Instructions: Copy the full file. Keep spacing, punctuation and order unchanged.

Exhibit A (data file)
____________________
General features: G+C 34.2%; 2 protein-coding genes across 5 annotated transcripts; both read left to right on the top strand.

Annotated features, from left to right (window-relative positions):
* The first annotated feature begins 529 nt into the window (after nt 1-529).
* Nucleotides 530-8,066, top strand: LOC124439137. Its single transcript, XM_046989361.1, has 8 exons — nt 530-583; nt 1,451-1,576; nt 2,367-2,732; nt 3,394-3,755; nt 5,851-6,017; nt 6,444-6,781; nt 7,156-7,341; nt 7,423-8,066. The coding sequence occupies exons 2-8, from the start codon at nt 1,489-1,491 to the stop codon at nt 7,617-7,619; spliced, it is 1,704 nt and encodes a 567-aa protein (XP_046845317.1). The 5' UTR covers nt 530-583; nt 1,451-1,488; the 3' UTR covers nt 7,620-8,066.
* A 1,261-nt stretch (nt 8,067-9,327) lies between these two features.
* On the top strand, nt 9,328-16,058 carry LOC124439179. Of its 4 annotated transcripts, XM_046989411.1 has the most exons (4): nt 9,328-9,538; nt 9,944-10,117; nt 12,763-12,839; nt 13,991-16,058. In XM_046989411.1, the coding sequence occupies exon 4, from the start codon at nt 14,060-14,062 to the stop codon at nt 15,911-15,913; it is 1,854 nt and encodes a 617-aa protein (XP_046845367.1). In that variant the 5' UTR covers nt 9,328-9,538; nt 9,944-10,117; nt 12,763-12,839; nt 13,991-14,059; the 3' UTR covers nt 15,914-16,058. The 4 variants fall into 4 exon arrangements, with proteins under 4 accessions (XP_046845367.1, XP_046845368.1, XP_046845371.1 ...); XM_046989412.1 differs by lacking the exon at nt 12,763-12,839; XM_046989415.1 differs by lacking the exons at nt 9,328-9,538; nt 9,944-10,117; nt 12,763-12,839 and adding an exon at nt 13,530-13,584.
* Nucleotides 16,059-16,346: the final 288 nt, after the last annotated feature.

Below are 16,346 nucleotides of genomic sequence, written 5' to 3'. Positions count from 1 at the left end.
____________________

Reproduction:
General features: G+C 34.2%; 2 protein-coding genes across 5 annotated transcripts; both read left to right on the top strand.

Annotated features, from left to right (window-relative positions):
* The first annotated feature begins 529 nt into the window (after nt 1-529).
* Nucleotides 530-8,066, top strand: LOC124439137. Its single transcript, XM_046989361.1, has 8 exons — nt 530-583; nt 1,451-1,576; nt 2,367-2,732; nt 3,394-3,755; nt 5,851-6,017; nt 6,444-6,781; nt 7,156-7,341; nt 7,423-8,066. The coding sequence occupies exons 2-8, from the start codon at nt 1,489-1,491 to the stop codon at nt 7,617-7,619; spliced, it is 1,704 nt and encodes a 567-aa protein (XP_046845317.1). The 5' UTR covers nt 530-583; nt 1,451-1,488; the 3' UTR covers nt 7,620-8,066.
* A 1,261-nt stretch (nt 8,067-9,327) lies between these two features.
* On the top strand, nt 9,328-16,058 carry LOC124439179. Of its 4 annotated transcripts, XM_046989411.1 has the most exons (4): nt 9,328-9,538; nt 9,944-10,117; nt 12,763-12,839; nt 13,991-16,058. In XM_046989411.1, the coding sequence occupies exon 4, from the start codon at nt 14,060-14,062 to the stop codon at nt 15,911-15,913; it is 1,854 nt and encodes a 617-aa protein (XP_046845367.1). In that variant the 5' UTR covers nt 9,328-9,538; nt 9,944-10,117; nt 12,763-12,839; nt 13,991-14,059; the 3' UTR covers nt 15,914-16,058. The 4 variants fall into 4 exon arrangements, with proteins under 4 accessions (XP_046845367.1, XP_046845368.1, XP_046845371.1 ...); XM_046989412.1 differs by lacking the exon at nt 12,763-12,839; XM_046989415.1 differs by lacking the exons at nt 9,328-9,538; nt 9,944-10,117; nt 12,763-12,839 and adding an exon at nt 13,530-13,584.
* Nucleotides 16,059-16,346: the final 288 nt, after the last annotated feature.

Below are 16,346 nucleotides of genomic sequence, written 5' to 3'. Positions count from 1 at the left end.